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Christie and the Jersey traffic scandal

New York governor, Chris Christie, answered a barrage of questions the past week which surrounded a four-day traffic situation that severely delayed morning commute on the George Washington Bridge between New York City and New Jersey those four days last September. Top advisers to Gov. Christie are under investigation, accused of intentionally causing the traffic jams as retaliation in “an alleged act of political retribution,” according to a CNN article on Sunday, Jan. 12. On Thursday, Jan. 9, Gov. Christie fired Bridget Anne Kelly, deputy chief of staff, for participation in the incident.

“I had no knowledge or involvement — in this issue.  In its planning or in its execution,”

Christie-appointed Port Authority deputy director, Bill Baroni and David Wildstein, Port Authority director of interstate capital projects have both resigned their posts, presumably for their involvement in the fiasco. More than 2,000 documents released on Friday and a significant number of email messages with complaints concerning the four days of traffic jams caused by the lane closures from Fort Lee, NJ between Sept. 9 and Sept. 13 are currently under investigation by the New Jersey State Assembly. On one day, the three lanes usually handling traffic was reduced to a single lane to handle the same amount of traffic, making timely arrivals to work or appointments impossible. Lawsuits have subsequently been filed in protest of the inconvenience to commuters and a lack of swift transport to medical facilities due to unannounced and unexpected lane closures.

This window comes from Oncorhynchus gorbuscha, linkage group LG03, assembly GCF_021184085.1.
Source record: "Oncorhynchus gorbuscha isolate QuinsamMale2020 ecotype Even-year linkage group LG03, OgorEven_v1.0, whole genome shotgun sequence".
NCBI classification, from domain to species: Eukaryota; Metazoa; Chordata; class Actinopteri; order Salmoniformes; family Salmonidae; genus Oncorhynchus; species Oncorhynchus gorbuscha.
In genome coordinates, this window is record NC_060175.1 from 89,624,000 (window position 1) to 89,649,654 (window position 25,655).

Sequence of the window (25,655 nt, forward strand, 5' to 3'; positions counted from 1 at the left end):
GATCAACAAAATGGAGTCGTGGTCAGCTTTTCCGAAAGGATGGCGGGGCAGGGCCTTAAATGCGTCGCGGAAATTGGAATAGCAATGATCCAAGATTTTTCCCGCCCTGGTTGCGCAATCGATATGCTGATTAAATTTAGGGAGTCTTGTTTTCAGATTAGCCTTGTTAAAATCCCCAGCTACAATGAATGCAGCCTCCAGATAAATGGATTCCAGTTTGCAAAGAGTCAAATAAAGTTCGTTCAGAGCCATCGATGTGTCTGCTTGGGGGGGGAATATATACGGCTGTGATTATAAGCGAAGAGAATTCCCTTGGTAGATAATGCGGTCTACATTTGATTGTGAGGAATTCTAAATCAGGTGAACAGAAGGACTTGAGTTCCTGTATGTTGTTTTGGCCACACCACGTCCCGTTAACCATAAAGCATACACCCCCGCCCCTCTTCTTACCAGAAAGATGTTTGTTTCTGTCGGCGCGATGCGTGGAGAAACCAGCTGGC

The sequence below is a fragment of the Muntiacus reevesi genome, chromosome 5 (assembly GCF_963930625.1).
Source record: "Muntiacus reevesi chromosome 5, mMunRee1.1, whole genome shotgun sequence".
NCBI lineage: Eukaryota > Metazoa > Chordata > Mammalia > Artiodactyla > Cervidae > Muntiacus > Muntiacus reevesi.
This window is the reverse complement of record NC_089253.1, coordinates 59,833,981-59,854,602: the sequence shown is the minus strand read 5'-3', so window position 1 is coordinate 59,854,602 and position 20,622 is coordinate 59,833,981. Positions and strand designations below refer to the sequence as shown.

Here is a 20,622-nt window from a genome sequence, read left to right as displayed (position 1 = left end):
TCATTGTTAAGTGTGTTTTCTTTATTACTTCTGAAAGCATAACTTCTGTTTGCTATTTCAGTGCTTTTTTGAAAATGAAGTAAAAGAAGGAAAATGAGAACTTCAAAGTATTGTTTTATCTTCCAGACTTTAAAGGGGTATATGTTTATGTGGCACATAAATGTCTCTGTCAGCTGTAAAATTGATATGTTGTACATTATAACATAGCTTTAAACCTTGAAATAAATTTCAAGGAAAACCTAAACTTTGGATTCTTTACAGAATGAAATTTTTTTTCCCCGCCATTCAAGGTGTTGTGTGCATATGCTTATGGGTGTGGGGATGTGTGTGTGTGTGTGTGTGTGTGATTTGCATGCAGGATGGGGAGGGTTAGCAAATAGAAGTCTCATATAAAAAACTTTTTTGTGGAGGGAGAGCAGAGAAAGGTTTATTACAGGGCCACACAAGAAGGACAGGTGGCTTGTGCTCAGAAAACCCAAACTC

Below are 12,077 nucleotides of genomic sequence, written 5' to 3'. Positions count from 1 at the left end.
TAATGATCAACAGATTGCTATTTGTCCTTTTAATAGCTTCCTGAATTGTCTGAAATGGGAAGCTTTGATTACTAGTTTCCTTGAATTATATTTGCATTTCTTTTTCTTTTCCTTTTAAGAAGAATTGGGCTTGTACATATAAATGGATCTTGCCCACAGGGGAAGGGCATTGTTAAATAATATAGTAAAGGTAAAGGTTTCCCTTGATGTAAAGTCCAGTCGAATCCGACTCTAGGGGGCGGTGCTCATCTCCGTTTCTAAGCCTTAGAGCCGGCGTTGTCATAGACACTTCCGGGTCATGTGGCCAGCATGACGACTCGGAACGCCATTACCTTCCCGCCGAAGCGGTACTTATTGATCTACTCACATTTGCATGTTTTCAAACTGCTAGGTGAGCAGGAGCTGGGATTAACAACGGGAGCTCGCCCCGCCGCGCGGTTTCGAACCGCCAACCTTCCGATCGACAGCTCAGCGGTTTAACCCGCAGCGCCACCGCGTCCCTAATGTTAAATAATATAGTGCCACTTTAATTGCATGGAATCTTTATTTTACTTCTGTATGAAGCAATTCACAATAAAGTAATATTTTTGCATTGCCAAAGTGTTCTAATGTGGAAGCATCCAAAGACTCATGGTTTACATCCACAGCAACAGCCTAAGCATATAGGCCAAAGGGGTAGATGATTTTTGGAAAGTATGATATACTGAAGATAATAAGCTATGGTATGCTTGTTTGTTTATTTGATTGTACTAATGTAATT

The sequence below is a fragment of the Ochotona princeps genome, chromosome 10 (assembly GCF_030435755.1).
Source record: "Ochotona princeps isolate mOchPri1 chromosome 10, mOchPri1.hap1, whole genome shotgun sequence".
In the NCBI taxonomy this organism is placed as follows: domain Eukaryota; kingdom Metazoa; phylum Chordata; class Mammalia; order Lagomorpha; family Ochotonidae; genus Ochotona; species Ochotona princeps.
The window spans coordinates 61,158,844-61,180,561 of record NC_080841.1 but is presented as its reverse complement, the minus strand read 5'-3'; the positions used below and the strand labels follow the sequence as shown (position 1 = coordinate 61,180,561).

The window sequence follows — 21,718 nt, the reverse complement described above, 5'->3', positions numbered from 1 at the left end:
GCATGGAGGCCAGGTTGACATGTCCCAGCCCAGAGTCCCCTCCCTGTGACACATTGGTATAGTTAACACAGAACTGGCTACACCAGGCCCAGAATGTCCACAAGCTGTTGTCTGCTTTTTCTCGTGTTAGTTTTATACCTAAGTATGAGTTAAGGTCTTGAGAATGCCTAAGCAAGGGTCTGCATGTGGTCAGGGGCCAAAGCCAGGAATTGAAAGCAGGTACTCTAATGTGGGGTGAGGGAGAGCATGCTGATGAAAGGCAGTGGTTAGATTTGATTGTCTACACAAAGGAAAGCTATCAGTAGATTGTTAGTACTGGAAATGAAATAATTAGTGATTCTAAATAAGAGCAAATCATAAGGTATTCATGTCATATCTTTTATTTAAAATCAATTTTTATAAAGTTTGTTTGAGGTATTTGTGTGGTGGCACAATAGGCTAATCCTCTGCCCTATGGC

Friday, Jan. 10, Reuters summarized the affair described as a political scandal. Suzanne Garment for Reuters blogs that Christie had wanted New Jersey's Democratic mayor and all New Jersey Democratic elected officials to endorse his re-election. Fort Lee mayor, Mark Sokolich, a Democrat, had been one of several Democratic officials who had declined. According to, Sokolich had not been the first of those Democratic officials to be on the receiving end of Christie's retribution.

Two days after Gov. Christie took to the airwaves with press conferences, apologizing for the September incident, Martha Raddatz standing in for George Stephanopoulos on This Week Sunday, Jan. 12 reported that New Jersey Democrats are pushing to expand inquiries into the alleged scandal beyond a federal investigation.

Chief Keith Bendual with the Fort Lee Police Department stated, “People that were supposed to be protecting the pubic, actually impaired public safety.”

“I had no knowledge — or involvement — in this issue. In its planning or in its execution,” said Gov. Christie during the press conference at Fort Lee.

“I am who I am,” said Christie, “but, I am not a bully.”

“This week, Gov. Christie will attempt to change the subject with his State of the State Address on Tuesday. And, then later in the week, [Christie] goes to Florida to fund-raise for other Republicans, leaving behind all those state legislators to whisper about impeachment and the federal prosecutors to ponder any charges,” ABC News correspondent, Jim Avila told Martha on This Week.

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